It’s bike to work week here in Madison, which makes linking to this guy who mounted a camera and a bit o’ electronics to take a photo every 10 seconds as he bikes across NYC apropos:

(You get the point after a few seconds of the video, but it’s a neat project.)

 

180px1schumpeter
… that Joseph Schumpeter once challenged a librarian to a duel (over his students’ access to books).  He won (after taking a chunk of the librarian’s shoulder out with his sword).  This book looks interesting.

 

The worm below is participating (unwillingly, perhaps) in the creation of some pretty cool aleatoric music.  This reminds me of the software-based aleatoric project Doug and I did more than a decade ago (entitled, for some reason, "Just be Limp and Let me Abuse You").  I think I actually just encountered a floppy disk containing a backup of the code a couple of weeks ago, actually.  Doug:  do you remember what the input for JBLALMAY was?

[Article. Via STREETtech.]

 

As part of my aforementioned switch from the Mac to a Windows box as my primary envrionment, I abandoned my long-time Mac-only RSS aggegator for google reader.  So far I’ve been pretty pleased — it’s easily usable, and keeps up with the excessive quantity of feeds I aggregate, too.  Of course, having yet another basic app be network-based is also a plus.

A friend at work recently pointed me to the shared items feature of google reader, which creates a meta-feed of sorts consisting of the items I flagged as interesting from the various feeds I aggregate.  You can see them here, or grab a feed.  I just started using this, but could see it filling a potentially useful role for very lightweight interest tracking; for example, for things I think are neat but not worth tagging in del.icio.us, much less blogging.

 

IANAL, but I found the Wisconsin Court of Appeals’ recent refusal to admit evidence of a tape recording of a school bus driver verbally and physically abusing a child on his bus interesting, and a bit puzzling.  The issue the court considered pertains to the recording, of course, not the abuse.  In Wisconsin it’s OK to record conversations to which one is party, but apparently it’s not OK to disclose those recordings, and that was the sticking point for the 2-1 majority.

Policy-wise, we have a long way to go toward a workable future of surveillance and recording technologies.  I’m conflicted on this one — it seems reasonable to be able to record things one is directly perceiving.  At the same time, it seems absurd to suggest that there is some ever-present bubble of confidentiality (i.e. that one would be limited in one’s own use of such recordings).  On the other hand, though, the notion of everyone recording and sharing everything always is troubling.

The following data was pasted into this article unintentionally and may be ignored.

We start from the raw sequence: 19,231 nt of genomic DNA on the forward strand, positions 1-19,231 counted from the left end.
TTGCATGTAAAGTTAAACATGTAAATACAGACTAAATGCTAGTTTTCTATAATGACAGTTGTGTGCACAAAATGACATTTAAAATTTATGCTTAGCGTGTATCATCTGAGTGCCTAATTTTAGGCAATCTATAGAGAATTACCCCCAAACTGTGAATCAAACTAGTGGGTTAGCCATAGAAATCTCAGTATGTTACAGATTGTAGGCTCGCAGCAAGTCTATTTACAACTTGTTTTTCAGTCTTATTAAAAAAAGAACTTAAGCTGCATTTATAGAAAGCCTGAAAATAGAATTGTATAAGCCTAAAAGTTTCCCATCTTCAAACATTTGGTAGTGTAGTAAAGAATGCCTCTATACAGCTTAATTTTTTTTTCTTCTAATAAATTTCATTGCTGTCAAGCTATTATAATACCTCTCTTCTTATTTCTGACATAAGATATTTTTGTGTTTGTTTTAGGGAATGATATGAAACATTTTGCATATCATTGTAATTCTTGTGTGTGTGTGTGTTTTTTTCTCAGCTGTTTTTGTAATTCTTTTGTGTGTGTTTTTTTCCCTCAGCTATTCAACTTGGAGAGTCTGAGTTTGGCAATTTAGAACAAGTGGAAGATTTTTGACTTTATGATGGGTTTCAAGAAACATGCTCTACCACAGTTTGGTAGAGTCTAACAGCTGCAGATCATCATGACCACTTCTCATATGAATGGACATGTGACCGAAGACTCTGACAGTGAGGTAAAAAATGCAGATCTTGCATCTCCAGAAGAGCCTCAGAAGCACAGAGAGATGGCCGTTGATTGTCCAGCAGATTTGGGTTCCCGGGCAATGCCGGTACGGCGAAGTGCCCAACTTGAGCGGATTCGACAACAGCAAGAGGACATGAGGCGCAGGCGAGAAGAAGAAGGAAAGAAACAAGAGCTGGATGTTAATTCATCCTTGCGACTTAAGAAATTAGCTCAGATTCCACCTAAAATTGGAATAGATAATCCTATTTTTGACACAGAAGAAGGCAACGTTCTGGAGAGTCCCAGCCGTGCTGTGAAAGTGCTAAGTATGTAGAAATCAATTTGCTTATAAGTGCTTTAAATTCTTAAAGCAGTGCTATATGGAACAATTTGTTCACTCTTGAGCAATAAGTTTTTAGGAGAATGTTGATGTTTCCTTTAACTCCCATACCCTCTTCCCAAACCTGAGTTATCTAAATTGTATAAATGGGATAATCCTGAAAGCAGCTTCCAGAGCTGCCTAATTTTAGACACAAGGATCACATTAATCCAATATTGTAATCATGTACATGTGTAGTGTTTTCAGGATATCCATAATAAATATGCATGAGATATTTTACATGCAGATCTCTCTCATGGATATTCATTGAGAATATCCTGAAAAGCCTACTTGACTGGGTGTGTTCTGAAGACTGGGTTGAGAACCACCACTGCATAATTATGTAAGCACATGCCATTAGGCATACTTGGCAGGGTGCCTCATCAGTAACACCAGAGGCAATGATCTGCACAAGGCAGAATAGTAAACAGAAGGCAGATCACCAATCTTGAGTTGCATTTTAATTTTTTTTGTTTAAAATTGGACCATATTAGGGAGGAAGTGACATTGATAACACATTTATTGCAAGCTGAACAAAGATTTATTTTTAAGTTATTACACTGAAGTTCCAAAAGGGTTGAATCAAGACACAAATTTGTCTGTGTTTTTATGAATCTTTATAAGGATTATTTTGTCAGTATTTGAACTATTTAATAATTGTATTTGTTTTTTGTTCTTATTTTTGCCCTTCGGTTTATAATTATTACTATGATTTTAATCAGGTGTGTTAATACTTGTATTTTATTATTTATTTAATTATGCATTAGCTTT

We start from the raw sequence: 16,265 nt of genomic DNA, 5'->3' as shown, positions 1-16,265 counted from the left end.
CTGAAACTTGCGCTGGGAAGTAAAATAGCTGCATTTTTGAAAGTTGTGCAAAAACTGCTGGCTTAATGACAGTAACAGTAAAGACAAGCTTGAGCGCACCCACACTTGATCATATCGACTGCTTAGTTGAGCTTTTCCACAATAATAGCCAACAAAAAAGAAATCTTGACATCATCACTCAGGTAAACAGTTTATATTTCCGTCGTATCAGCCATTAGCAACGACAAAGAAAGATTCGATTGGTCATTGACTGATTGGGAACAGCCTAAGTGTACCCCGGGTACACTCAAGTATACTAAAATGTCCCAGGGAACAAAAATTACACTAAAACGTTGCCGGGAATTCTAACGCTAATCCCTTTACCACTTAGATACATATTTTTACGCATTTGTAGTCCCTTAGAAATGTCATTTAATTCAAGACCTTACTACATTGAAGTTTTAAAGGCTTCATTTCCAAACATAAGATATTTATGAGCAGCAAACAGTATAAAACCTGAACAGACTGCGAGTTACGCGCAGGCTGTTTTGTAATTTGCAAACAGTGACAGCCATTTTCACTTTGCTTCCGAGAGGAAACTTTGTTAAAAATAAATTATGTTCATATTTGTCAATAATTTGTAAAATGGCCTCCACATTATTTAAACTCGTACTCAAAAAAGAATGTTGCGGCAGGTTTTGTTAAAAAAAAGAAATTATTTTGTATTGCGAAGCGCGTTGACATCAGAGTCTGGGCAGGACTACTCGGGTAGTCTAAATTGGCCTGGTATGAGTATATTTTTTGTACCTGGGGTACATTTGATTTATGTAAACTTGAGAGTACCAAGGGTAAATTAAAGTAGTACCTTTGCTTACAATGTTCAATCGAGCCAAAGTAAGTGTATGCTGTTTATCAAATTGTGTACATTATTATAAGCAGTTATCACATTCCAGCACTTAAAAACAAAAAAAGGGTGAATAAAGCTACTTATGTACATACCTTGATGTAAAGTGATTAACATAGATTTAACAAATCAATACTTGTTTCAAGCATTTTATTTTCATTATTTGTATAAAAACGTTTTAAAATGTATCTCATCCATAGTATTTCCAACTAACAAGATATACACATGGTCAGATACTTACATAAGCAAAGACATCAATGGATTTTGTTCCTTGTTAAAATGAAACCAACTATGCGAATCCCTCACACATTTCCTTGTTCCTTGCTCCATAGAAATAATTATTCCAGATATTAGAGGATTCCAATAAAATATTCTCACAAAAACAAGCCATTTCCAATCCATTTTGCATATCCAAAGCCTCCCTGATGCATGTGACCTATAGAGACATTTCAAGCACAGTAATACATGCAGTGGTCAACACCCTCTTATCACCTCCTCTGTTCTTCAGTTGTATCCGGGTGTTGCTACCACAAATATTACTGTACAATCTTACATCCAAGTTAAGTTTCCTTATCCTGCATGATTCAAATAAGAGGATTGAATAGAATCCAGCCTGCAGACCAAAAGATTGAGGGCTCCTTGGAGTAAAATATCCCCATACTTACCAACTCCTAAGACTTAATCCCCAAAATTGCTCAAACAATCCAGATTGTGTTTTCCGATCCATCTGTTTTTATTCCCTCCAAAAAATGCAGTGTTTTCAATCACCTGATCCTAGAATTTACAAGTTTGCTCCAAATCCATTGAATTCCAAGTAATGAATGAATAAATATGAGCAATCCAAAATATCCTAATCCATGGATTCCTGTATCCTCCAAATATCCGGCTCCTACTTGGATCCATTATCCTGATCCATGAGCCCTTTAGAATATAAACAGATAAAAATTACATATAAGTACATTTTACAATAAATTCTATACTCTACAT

Two items have caught my eye this week in the ceaselessly crashing waves of information and distraction also known as "being online".

Item the firsta new island has been identified off the coast of Greenland.  A new island?!?  Due, predictably to … (wait for it) … global warming.  Or "global climate change".  Or "the global struggle against our continued existence", or whatever we’re calling it now.  As it’s not possible to turn around recently without more articulation of the interesting times we live in with regard to climate, I’ll leave it at that:  new island.

Item the second: a bi-directional brain<->computer interface intended to (someday) serve as artificial memory. This is research in progress at USC, but has already achieved the ability to simulate 12,000 neurons and interact with real brain cells.  You need to read through the popular science hype like "reducing memory loss to nothing more than a computer glitch", but there’s some cool potential there.

I found the difference in my reaction to these stories interesting, as well.  With regard to the first, my reaction is along the lines of "oh, #$!^%", and "we’re totally screwed".  While I’m mostly not what I would call an emotional environmentalist, from a pragmatic point of view I’ve long thought our modern growth-driven world fails to understand and appropriately respect the complexity and interdependence of environmental systems.  Our inputs to the world’s systems (internal combustion, population growth, agriculture, etc.) have impacts that are both unpredictable and leveraged, and then before we know it, we’re staring at melting ice caps and waiting for submarine Miami.

Brain-computer interfaces, on the other hand, excite me a great deal.  With all due respect to those who differ in this regard, I’m not personally persuaded by literal interpretations of various mythologies of the origin or purpose of life.  I don’t think there is anything categorically off-limits about us working to modify our brains, or to use technology to enhance and extend our cognitive capabilities.

In fact, I’d argue strongly that we already have and depend on such enhancements and extensions (I just need this very low-bandwidth keyboard/screen interface and a few D/A converters to access my supplemental memories).  I think it’s theoretically difficult to identify a big bright line that separates the current state of our technological enhancement to human thought from a more capable, faster, wetter one we may have in the form of mid-21st century brain implants.

Of particular interest, I thought, was the mechanical focus of the USC researchers.  With regard to the not-yet-understood aspects of human cognition and consciousness and the impact such unknowns might have on his work, the lead researcher remarks: "A repairman doesn’t need to understand music to fix your broken CD player".

I like that approach.  It makes sense, and it’s an interesting avenue of approach to take towards a subject of such massive complexity as the brain, in that it doesn’t depend on an understanding of internal semantics, but rather just the observable mechanics.

On the other hand, part of me does wonder what the melting-ice-cap of brain implants we might be fretting about in the early 22nd century.

 

Miscellaneous trappings of my morning spent reading RSS feeds:

  • As I recently tweeted, twitter is everywhere in this weekend’s news.  I think I literally saw over a dozen references as I scanned my feeds this morning.  In my experience, the site is still having rather frequent and severe performance/availability problems, and I’m only tentatively sold on the notion, but I’m getting kinda into it.  In particular, I think its opportunity to provide super-lightweight transport-flexible connectivity could unlock all kinds of creative uses for ubiquitous connectivity.  If that is indeed the direction this goes, we’ve just scratched the surface of the mash-ups and other sorts of info-feed integrations twitter should enable.  Things like geotwitter are neat novelties, but aren’t going to change my daily habits, which seems to me to be the definition of this being The Next Big Thing that’s been predicted.  The meta-view of twitterverse is interesting (as mappr is to flickr or zeitgeist is to google), but again amounts to little more than another gee-whiz shiny thing on the intarweb.  Crassly commercial as it may be, twitter/woot strikes me as a closer example of how twitter could become the centerpiece of a new information ecosystem.